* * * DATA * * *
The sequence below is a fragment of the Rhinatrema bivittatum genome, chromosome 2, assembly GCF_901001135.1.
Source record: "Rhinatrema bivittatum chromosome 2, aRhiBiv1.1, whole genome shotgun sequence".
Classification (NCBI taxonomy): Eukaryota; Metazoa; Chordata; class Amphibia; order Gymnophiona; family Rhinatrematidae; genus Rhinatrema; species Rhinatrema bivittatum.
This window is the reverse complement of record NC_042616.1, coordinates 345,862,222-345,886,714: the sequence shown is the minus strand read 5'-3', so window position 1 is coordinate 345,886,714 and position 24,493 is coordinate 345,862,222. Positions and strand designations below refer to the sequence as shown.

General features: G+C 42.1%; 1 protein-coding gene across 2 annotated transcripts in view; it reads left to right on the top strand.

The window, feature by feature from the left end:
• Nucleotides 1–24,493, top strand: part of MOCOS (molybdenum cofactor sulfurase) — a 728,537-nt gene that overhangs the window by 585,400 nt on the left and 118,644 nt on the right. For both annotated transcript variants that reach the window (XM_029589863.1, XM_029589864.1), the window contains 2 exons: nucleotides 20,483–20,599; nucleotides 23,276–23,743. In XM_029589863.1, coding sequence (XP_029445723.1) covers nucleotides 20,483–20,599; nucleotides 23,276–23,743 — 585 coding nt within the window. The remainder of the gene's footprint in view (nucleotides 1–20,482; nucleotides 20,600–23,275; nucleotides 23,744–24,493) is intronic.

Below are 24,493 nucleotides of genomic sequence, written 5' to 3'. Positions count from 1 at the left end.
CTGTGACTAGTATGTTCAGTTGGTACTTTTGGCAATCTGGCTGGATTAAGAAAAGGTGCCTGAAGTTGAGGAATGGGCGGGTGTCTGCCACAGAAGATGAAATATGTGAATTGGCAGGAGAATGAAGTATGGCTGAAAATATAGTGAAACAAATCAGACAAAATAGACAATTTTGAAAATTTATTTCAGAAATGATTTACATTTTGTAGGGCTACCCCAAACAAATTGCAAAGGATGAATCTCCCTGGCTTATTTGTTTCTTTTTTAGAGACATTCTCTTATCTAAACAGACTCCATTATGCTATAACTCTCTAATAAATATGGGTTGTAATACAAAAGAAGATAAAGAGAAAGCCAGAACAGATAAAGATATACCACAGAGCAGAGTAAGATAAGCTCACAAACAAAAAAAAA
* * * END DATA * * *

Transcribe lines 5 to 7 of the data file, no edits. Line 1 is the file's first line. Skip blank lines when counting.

General features: G+C 42.1%; 1 protein-coding gene across 2 annotated transcripts in view; it reads left to right on the top strand.

The window, feature by feature from the left end:
• Nucleotides 1–24,493, top strand: part of MOCOS (molybdenum cofactor sulfurase) — a 728,537-nt gene that overhangs the window by 585,400 nt on the left and 118,644 nt on the right. For both annotated transcript variants that reach the window (XM_029589863.1, XM_029589864.1), the window contains 2 exons: nucleotides 20,483–20,599; nucleotides 23,276–23,743. In XM_029589863.1, coding sequence (XP_029445723.1) covers nucleotides 20,483–20,599; nucleotides 23,276–23,743 — 585 coding nt within the window. The remainder of the gene's footprint in view (nucleotides 1–20,482; nucleotides 20,600–23,275; nucleotides 23,744–24,493) is intronic.